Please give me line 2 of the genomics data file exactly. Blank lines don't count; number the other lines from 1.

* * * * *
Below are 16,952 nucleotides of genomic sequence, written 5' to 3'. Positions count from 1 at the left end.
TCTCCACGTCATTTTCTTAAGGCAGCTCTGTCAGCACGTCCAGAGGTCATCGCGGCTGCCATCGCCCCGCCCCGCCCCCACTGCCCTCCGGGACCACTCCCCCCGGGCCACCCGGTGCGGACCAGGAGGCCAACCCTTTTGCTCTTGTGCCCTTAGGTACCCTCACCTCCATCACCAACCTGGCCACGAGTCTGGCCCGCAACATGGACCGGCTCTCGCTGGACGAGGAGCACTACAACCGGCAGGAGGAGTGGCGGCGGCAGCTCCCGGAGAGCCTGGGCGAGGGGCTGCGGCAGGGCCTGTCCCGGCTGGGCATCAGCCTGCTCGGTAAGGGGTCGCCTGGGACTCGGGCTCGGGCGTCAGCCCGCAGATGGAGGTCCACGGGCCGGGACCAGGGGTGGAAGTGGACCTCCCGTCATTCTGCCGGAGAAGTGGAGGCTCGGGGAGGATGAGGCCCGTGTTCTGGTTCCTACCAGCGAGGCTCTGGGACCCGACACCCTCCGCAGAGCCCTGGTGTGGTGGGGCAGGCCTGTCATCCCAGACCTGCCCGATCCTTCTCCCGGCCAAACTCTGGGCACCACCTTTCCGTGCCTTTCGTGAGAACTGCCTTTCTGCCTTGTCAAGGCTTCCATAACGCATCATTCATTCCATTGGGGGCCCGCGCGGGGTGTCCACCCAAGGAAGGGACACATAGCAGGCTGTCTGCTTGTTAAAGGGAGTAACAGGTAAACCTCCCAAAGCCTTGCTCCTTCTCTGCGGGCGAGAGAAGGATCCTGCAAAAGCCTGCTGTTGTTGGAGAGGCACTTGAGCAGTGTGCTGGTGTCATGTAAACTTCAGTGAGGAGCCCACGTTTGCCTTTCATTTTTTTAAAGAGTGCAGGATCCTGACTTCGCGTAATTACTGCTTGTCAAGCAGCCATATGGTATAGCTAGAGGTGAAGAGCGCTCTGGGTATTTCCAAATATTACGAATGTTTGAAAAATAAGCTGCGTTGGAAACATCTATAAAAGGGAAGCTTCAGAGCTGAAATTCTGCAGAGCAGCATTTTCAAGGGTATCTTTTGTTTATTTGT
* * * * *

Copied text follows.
TCTCCACGTCATTTTCTTAAGGCAGCTCTGTCAGCACGTCCAGAGGTCATCGCGGCTGCCATCGCCCCGCCCCGCCCCCACTGCCCTCCGGGACCACTCCCCCCGGGCCACCCGGTGCGGACCAGGAGGCCAACCCTTTTGCTCTTGTGCCCTTAGGTACCCTCACCTCCATCACCAACCTGGCCACGAGTCTGGCCCGCAACATGGACCGGCTCTCGCTGGACGAGGAGCACTACAACCGGCAGGAGGAGTGGCGGCGGCAGCTCCCGGAGAGCCTGGGCGAGGGGCTGCGGCAGGGCCTGTCCCGGCTGGGCATCAGCCTGCTCGGTAAGGGGTCGCCTGGGACTCGGGCTCGGGCGTCAGCCCGCAGATGGAGGTCCACGGGCCGGGACCAGGGGTGGAAGTGGACCTCCCGTCATTCTGCCGGAGAAGTGGAGGCTCGGGGAGGATGAGGCCCGTGTTCTGGTTCCTACCAGCGAGGCTCTGGGACCCGACACCCTCCGCAGAGCCCTGGTGTGGTGGGGCAGGCCTGTCATCCCAGACCTGCCCGATCCTTCTCCCGGCCAAACTCTGGGCACCACCTTTCCGTGCCTTTCGTGAGAACTGCCTTTCTGCCTTGTCAAGGCTTCCATAACGCATCATTCATTCCATTGGGGGCCCGCGCGGGGTGTCCACCCAAGGAAGGGACACATAGCAGGCTGTCTGCTTGTTAAAGGGAGTAACAGGTAAACCTCCCAAAGCCTTGCTCCTTCTCTGCGGGCGAGAGAAGGATCCTGCAAAAGCCTGCTGTTGTTGGAGAGGCACTTGAGCAGTGTGCTGGTGTCATGTAAACTTCAGTGAGGAGCCCACGTTTGCCTTTCATTTTTTTAAAGAGTGCAGGATCCTGACTTCGCGTAATTACTGCTTGTCAAGCAGCCATATGGTATAGCTAGAGGTGAAGAGCGCTCTGGGTATTTCCAAATATTACGAATGTTTGAAAAATAAGCTGCGTTGGAAACATCTATAAAAGGGAAGCTTCAGAGCTGAAATTCTGCAGAGCAGCATTTTCAAGGGTATCTTTTGTTTATTTGT